The weapons are expected to draw as much as $200K at auction. Pocket watch worn by Barrow when the two were killed also will be sold.
FILE - This this undated file photo shows outlaws and lovers Bonnie Parker, left, and Clyde Barrow. Guns and other items connected to the couple are going on auction by RR Auction of Amherst, N.H. An auction official estimated Thursday, July 12, 2012, that the handguns found on the duo after they were shot dead each could fetch between $100,000 and $200,000.
On the morning of May 23, 1934, Clyde Barrow stopped his stolen Ford V-8 on a rural road near Gibsland, La. Inside were an arsenal of stolen automatic rifles, sawed-off semi-automatic shotguns, assorted handguns and several thousand rounds of ammunition and, of course, the love of his life, Bonnie Parker.
It was 9:15 a.m., and Barrow was carrying his Elgin pocket watch with a Wadsworth 10-karat, gold-filled screw-back case. That was when his time finally ran out. A posse of six fired off 130 rounds, led by Frank Hamer, who had more than 50 kills notched on his belt and was seen as the personification of the macho Texas law enforcement code: "One riot, one ranger." When the smoke cleared, both Bonnie and Clyde were dead.
The watch, however, survived (in a manner of speaking) -- and is on the market: It's being auctioned Sept. 30 in New Hampshire. Officials hope to get $50,000 to $100,000 for the watch, although the "sky's the limit," said Bobby Livingston, vice president of RR Auction in Amherst, N.H.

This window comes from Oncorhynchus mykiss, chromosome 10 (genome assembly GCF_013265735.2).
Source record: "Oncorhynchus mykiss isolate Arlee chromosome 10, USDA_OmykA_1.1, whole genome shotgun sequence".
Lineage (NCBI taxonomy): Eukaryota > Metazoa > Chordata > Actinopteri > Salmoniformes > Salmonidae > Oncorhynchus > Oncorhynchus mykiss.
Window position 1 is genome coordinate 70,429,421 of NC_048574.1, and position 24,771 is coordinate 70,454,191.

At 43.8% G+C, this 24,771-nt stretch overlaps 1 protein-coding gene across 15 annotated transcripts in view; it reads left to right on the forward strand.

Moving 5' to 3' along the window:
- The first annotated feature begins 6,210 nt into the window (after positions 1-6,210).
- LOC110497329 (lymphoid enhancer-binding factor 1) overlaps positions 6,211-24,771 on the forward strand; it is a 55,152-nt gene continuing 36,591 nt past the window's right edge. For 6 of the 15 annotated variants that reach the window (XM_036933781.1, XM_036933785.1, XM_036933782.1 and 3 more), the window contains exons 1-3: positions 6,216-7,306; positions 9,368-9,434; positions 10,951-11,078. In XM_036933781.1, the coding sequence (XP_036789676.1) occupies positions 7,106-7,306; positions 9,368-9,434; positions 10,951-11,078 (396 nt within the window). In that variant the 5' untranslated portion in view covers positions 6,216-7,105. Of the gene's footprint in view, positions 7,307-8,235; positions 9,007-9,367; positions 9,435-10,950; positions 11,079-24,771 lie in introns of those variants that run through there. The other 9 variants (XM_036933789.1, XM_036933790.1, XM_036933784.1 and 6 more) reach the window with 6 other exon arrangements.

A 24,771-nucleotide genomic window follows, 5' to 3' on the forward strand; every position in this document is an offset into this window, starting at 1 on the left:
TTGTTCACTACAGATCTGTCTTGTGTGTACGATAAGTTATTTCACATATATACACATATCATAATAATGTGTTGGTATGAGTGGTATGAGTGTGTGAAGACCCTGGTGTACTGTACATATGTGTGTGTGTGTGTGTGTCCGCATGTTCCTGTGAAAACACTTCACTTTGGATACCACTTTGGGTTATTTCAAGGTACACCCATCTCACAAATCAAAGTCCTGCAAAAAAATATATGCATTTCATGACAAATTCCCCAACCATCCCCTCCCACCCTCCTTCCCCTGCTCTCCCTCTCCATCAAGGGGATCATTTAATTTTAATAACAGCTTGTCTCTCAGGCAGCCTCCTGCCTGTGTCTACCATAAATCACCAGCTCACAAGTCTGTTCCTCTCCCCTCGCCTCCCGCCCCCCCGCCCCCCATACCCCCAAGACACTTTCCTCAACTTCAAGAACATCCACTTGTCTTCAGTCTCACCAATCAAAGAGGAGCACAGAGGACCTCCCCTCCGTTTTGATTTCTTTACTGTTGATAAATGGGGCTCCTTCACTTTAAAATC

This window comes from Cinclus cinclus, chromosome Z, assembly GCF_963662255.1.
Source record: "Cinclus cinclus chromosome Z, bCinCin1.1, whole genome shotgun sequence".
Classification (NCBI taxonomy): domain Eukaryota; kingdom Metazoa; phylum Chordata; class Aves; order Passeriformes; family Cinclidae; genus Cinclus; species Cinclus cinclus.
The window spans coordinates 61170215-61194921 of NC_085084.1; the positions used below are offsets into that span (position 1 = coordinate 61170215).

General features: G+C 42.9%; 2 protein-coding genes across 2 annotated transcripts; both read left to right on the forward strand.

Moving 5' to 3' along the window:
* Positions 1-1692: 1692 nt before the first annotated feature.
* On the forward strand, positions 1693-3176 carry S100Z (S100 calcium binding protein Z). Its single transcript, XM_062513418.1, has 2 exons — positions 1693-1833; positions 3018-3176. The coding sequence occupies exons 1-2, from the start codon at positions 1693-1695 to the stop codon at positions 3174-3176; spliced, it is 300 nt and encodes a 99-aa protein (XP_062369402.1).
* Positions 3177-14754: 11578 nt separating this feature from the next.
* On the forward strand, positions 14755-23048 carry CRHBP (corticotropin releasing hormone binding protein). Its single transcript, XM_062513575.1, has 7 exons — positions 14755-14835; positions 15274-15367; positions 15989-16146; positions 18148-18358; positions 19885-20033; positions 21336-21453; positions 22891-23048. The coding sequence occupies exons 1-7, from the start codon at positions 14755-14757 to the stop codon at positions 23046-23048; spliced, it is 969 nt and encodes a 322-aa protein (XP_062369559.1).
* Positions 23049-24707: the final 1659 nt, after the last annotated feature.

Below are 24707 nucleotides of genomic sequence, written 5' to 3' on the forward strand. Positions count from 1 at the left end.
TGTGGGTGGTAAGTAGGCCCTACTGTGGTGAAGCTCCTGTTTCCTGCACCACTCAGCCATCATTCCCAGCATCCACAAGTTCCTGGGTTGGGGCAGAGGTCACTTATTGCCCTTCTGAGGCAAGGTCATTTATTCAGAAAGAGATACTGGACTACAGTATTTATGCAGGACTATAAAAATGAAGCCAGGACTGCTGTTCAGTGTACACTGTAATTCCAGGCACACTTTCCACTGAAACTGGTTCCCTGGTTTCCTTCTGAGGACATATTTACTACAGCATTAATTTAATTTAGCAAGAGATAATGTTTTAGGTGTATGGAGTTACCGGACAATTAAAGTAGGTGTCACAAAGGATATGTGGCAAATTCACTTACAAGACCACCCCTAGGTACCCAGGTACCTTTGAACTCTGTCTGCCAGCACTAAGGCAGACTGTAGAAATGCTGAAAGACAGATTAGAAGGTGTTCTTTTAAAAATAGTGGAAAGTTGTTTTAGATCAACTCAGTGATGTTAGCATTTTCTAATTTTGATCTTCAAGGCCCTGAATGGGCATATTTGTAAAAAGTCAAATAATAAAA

Also up for bid is the Colt .38-caliber revolver that Parker had pasted to her inner thigh and the .45-caliber pistol that Barrow kept in his waistband. Each weapon could bring as much as $200,000, Livingston said. Parker's cosmetics case is also on the block.
"Their story still resonates. All those Depression-era gangsters perceived by the public fighting against big banks and the corruption of government. That resonates today," Livingston said.
In the '30s, some gangsters were the rock stars of their day -- such as John Dillinger and Pretty Boy Floyd -- and were celebrated in word and song and later in Hollywood movies. Bonnie and Clyde were part of that tradition, too, their star wattage amplified by the idea that love and glamour conquer all. They similarly received the Hollywood treatment, glorified in the 1967 film starring Warren Beatty and Faye Dunaway.
During the crime spree between 1931 and 1934, their gang was said to have robbed a dozen or so banks in several states in the Midwest and the South, but the usual target was more often rural stores and gas stations. The numbers vary depending on the reports, but 13 killings have been blamed on the gang.